Recycling Food for the Future

Bryan Quoc Le, PhD
11 min readJan 9, 2020
Photo: Maria Teneva/Unsplash

The environmental impact of food waste is staggering.

1.4 billion hectares of land, or 34% of the world’s total agricultural land, is used to grow food that’ll eventually end up in a landfill. Most of the food waste that’s disposed in a landfill decomposes anaerobically and generates the powerful greenhouse gas methane, significantly increasing our carbon footprint. Agriculture accounts for 69% of the world’s water usage, and yet one-third of that water is wasted as uneaten food.

Unfortunately, the United States is the largest producer of food waste, with food waste as the leading occupant in American landfills.

In 2017, a study was conducted by the Natural Resources Defense Council (NRDC) to evaluate the amounts and types of food waste produced by consumers in the United States. Researchers collected food waste from Nashville, Denver, and New York City and categorized the waste across several categories. According to the study, 23% of consumer-level food waste in the United States comes from leftovers and makes up the highest fraction of edible food waste.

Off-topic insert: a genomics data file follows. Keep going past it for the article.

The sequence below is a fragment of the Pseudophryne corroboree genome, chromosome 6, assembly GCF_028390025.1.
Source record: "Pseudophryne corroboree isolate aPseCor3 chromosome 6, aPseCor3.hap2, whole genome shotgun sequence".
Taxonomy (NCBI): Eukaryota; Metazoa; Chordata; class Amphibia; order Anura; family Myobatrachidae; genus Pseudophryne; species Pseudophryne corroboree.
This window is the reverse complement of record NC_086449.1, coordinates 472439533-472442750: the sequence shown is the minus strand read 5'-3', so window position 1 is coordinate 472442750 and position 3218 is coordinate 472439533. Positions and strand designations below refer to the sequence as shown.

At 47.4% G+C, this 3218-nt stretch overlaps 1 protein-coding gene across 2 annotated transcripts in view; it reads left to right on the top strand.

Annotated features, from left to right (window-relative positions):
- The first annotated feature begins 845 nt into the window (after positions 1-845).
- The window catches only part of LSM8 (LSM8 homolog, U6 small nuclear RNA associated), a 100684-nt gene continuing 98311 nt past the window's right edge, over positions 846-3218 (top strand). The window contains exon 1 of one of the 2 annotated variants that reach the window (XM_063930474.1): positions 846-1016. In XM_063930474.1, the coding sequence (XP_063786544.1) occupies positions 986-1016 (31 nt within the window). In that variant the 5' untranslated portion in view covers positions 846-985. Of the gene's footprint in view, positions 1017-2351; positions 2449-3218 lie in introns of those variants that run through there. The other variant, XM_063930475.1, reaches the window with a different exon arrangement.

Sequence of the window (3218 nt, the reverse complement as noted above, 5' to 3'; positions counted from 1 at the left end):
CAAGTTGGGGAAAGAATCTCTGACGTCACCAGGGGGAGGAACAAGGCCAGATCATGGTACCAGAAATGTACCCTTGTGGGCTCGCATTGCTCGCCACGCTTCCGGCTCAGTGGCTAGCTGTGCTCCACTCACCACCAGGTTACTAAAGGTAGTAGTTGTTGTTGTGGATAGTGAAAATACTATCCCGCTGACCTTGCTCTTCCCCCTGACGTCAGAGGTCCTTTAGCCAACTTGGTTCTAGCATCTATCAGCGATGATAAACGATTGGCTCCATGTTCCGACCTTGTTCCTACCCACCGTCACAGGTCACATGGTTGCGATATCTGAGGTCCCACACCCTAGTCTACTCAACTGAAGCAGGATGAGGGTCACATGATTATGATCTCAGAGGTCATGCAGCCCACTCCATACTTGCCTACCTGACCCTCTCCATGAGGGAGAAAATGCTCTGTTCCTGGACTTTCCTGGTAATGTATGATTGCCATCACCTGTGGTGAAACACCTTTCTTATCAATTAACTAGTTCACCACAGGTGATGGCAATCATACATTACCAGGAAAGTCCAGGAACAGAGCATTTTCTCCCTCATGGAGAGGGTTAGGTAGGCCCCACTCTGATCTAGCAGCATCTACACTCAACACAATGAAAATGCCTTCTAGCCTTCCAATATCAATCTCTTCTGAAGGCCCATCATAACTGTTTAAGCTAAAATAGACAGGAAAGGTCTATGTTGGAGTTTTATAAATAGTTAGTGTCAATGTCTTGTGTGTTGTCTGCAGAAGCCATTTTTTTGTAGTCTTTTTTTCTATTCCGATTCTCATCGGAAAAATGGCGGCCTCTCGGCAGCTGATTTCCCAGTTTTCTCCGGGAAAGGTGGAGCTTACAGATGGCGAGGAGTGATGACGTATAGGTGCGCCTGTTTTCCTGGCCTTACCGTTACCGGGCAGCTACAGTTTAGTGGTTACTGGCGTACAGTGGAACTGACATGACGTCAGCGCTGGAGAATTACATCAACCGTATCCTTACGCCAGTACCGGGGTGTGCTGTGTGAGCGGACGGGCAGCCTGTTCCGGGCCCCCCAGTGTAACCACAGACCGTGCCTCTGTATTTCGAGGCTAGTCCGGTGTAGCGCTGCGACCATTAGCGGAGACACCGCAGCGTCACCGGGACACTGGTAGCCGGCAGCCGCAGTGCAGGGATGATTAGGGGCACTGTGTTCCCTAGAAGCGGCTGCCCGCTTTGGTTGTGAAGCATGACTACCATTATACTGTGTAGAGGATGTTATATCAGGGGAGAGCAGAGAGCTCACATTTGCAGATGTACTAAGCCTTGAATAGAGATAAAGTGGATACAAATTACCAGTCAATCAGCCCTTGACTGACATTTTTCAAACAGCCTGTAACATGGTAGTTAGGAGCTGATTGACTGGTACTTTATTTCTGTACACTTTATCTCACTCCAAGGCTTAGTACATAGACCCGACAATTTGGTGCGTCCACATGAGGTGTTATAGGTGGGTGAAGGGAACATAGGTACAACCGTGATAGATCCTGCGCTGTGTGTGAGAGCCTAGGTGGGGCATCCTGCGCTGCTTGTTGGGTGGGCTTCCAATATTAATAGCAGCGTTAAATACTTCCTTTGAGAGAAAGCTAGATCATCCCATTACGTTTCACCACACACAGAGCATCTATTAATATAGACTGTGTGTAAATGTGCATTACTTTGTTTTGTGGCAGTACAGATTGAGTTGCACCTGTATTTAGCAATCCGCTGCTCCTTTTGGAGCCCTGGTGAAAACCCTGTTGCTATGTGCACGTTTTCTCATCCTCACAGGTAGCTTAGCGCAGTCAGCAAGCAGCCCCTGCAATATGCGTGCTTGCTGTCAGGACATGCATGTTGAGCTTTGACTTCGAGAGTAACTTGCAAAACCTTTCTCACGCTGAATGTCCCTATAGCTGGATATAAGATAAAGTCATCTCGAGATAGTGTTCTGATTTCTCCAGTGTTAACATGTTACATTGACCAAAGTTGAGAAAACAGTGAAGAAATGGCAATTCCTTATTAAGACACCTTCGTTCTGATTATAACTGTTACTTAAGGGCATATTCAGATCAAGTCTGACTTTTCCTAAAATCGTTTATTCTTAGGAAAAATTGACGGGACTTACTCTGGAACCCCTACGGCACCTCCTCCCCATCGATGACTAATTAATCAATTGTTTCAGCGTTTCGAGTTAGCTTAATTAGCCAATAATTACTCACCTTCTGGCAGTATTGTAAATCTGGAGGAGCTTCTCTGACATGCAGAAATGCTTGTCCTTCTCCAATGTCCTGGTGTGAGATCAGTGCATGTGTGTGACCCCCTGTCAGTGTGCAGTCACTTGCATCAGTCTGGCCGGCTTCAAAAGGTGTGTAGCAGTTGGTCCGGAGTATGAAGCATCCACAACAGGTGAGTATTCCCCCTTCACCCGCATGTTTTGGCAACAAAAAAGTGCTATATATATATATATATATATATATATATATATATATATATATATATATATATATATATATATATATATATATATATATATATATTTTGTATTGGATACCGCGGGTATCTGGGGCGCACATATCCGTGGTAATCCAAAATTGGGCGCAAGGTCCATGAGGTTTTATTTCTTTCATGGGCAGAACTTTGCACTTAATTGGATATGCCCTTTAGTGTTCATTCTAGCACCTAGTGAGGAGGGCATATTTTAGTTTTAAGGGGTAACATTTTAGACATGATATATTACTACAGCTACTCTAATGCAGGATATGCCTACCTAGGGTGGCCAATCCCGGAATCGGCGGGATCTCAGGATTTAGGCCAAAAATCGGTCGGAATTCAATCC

Using the 2010 food waste data provided by the USDA as a conservative estimate, that leads to a whopping 30.6 billion pounds and $37 billion worth of edible food.

That’s a lot of economic value going down the drain.

The problem has been further compounded by the 2022 Russia-Ukraine war. Russia is the largest exporter of fertilizer, including mineral and nitrogen sources such as phosphorous, potassium, urea, and nitrates. The United States and other agriculture-intensive nations are now suffering from a severe shortage of these precious materials required for farming, which, in conjunction with inflation, is exerting a price hike in commodity crops like soy, corn, and wheat and, therefore, food in general.

Poor wheat harvests and droughts in the United States are only adding insult to injury during these times.

Photo: Pixabay/Pexels

While composting or re-purposing edible food as animal feed, ethanol production feedstock, or nutrient-rich compost can take food out of the landfill system, most of the…

Bryan Quoc Le, PhD

Author of 150 Food Science Questions Answered | |